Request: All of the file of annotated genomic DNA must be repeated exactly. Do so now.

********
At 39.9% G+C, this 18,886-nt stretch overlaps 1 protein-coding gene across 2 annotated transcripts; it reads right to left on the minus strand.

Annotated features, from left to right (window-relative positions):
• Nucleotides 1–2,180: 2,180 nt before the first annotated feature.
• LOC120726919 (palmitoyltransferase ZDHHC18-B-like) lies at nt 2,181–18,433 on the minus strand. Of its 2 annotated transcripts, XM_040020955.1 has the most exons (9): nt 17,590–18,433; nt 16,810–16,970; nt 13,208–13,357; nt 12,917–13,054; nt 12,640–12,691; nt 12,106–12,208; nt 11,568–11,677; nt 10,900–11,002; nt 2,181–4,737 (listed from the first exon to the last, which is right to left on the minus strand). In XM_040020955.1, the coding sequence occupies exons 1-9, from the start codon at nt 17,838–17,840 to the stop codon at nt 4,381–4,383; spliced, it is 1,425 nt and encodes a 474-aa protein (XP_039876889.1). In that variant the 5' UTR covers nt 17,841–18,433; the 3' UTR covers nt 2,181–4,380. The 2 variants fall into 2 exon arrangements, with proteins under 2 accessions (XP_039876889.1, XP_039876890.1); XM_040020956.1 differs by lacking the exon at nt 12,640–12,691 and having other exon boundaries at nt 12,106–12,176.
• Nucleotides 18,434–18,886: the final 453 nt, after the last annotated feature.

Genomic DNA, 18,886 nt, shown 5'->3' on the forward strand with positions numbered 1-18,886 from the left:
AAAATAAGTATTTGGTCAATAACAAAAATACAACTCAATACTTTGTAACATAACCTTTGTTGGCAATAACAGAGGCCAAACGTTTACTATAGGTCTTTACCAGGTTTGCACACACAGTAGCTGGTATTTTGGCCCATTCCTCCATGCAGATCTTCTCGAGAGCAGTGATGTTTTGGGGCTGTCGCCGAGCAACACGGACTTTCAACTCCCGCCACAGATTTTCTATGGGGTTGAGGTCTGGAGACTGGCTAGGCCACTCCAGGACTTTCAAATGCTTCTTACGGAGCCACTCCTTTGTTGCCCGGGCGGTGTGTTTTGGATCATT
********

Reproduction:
At 39.9% G+C, this 18,886-nt stretch overlaps 1 protein-coding gene across 2 annotated transcripts; it reads right to left on the minus strand.

Annotated features, from left to right (window-relative positions):
• Nucleotides 1–2,180: 2,180 nt before the first annotated feature.
• LOC120726919 (palmitoyltransferase ZDHHC18-B-like) lies at nt 2,181–18,433 on the minus strand. Of its 2 annotated transcripts, XM_040020955.1 has the most exons (9): nt 17,590–18,433; nt 16,810–16,970; nt 13,208–13,357; nt 12,917–13,054; nt 12,640–12,691; nt 12,106–12,208; nt 11,568–11,677; nt 10,900–11,002; nt 2,181–4,737 (listed from the first exon to the last, which is right to left on the minus strand). In XM_040020955.1, the coding sequence occupies exons 1-9, from the start codon at nt 17,838–17,840 to the stop codon at nt 4,381–4,383; spliced, it is 1,425 nt and encodes a 474-aa protein (XP_039876889.1). In that variant the 5' UTR covers nt 17,841–18,433; the 3' UTR covers nt 2,181–4,380. The 2 variants fall into 2 exon arrangements, with proteins under 2 accessions (XP_039876889.1, XP_039876890.1); XM_040020956.1 differs by lacking the exon at nt 12,640–12,691 and having other exon boundaries at nt 12,106–12,176.
• Nucleotides 18,434–18,886: the final 453 nt, after the last annotated feature.

Genomic DNA, 18,886 nt, shown 5'->3' on the forward strand with positions numbered 1-18,886 from the left:
AAAATAAGTATTTGGTCAATAACAAAAATACAACTCAATACTTTGTAACATAACCTTTGTTGGCAATAACAGAGGCCAAACGTTTACTATAGGTCTTTACCAGGTTTGCACACACAGTAGCTGGTATTTTGGCCCATTCCTCCATGCAGATCTTCTCGAGAGCAGTGATGTTTTGGGGCTGTCGCCGAGCAACACGGACTTTCAACTCCCGCCACAGATTTTCTATGGGGTTGAGGTCTGGAGACTGGCTAGGCCACTCCAGGACTTTCAAATGCTTCTTACGGAGCCACTCCTTTGTTGCCCGGGCGGTGTGTTTTGGATCATT